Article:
Features

CULGI software is one of the very few packages available in the world that encompasses an integrated suite of all relevant computational chemistry algorithms, from quantum to molecular and coarse-grained modeling, to informatics and thermodynamics, and all sorts of automated mappings between different levels.

A unique and compelling feature of CULGI software is the concept of scripted workflows. Workflows can be edited through either our proprietary graphical scripting editor or python.

In a typical application, a bespoke script is made by either client or us in a service contract.

Scripting is the key to success, in modeling a wide variety of systems.

Quantum Chemistry

CULGI includes a variety of empirical, semi-empirical and ab-initio calculation algorithms. Some of the algorithms are from NWChem and accessible through an interface. Other algorithms are implemented by us (AM1, and Qeq).

We have optimized Qeq for database screening. For a given molecule of MW 500, a CULGI charge Qeq calculation would take a few seconds, a semi-empirical calculation a few minutes, and a DFT calculation a few hours or days.  The parameter sets of all CULGI methods are open and can be modified as suited by the user. For example, a proprietary optimization of Qeq calculations as input to COSMO-RS calculations is entirely possible, by writing a script that loops over the CULGI database.

Through the interface to NWChem, CULGI can model the quantum behavior of solids (plane wave)  and molecules. The range of Density Functional methods in NWChem is comprehensive and covers all popular functionals.

NWChem is included in the installation.

Molecular Dynamics

CULGI has an extensive suite of molecular dynamics algorithms, including a 3D molecular sketcher, a powerful atomtyper, and amorphous builder. CULGI also has the capability to find new torsion force field parameters automatically. CULGI can read and write all popular molecular modeling formats through Open Babel. Even entire simulations can be imported and exported (on script level), for example to LAMMPS. The multiscale approach is also instrumental in building original structures. For example, in a typical scenario, one would first establish a polymer system coarse-grained. After relaxation and subsequent reverse mapping (coarse-grained to molecular), one would then continue in molecular dynamics. In this way, very complex initial structures can be created.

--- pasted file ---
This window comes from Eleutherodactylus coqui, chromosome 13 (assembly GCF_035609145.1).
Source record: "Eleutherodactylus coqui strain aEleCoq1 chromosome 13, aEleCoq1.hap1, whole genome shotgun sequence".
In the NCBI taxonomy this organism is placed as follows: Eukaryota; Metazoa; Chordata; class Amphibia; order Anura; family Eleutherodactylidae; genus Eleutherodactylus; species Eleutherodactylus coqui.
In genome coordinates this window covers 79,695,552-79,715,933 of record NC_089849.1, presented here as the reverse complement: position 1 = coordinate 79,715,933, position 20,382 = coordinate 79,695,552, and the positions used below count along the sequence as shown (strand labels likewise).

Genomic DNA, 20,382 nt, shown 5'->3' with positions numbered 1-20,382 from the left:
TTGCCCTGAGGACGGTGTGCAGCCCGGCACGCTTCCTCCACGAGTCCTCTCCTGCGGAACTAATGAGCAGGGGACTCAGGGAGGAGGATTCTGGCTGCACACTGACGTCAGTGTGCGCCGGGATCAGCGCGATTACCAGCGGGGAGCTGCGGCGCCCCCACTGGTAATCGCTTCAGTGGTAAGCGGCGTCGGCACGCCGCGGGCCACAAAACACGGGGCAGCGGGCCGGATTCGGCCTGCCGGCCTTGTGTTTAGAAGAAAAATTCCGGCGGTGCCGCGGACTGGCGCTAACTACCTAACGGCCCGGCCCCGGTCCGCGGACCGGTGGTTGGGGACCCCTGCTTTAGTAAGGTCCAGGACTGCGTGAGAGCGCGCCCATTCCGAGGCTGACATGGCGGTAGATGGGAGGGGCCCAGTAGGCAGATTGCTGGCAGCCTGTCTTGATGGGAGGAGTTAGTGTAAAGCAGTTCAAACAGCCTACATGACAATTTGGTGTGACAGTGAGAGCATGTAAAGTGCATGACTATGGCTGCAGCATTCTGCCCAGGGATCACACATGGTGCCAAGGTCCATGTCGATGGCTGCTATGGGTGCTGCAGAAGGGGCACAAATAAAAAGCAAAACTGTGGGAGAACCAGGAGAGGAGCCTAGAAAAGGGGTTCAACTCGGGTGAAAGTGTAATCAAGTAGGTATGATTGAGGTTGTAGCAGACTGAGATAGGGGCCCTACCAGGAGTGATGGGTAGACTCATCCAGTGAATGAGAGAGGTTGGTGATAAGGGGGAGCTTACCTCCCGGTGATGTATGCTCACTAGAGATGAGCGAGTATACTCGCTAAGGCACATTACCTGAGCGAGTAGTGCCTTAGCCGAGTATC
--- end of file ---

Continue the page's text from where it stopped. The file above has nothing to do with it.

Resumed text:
Unity in Diversity

CULGI software is a general modeling package, and, by means of our scripting editor, can be used just as easily for providing solutions in Oil and Gas, Personal and Home Care, Chemicals, and Pharma.

 

Coarse-Grained Simulations

CULGI is the world leader in providing modeling solution for nano- and microstructured chemical systems, whether from a synthetic or biological origin. The principal method is a set of proprietary algorithms that enable the automatic coarse-graining of any chemical into fragments. The method is referred to as Automated Fragmentation and Parameterisation.

Coarse-grained simulation engines include Brownian and dissipative particle dynamics. Interaction models are comprehensive. They can consist of actives, charged systems, colloids, polymers, surfactants, and also reactive systems. Coarse-grained forcefields can be simple linear as in dissipative particle dynamics, or more complex ones (by using tabular input).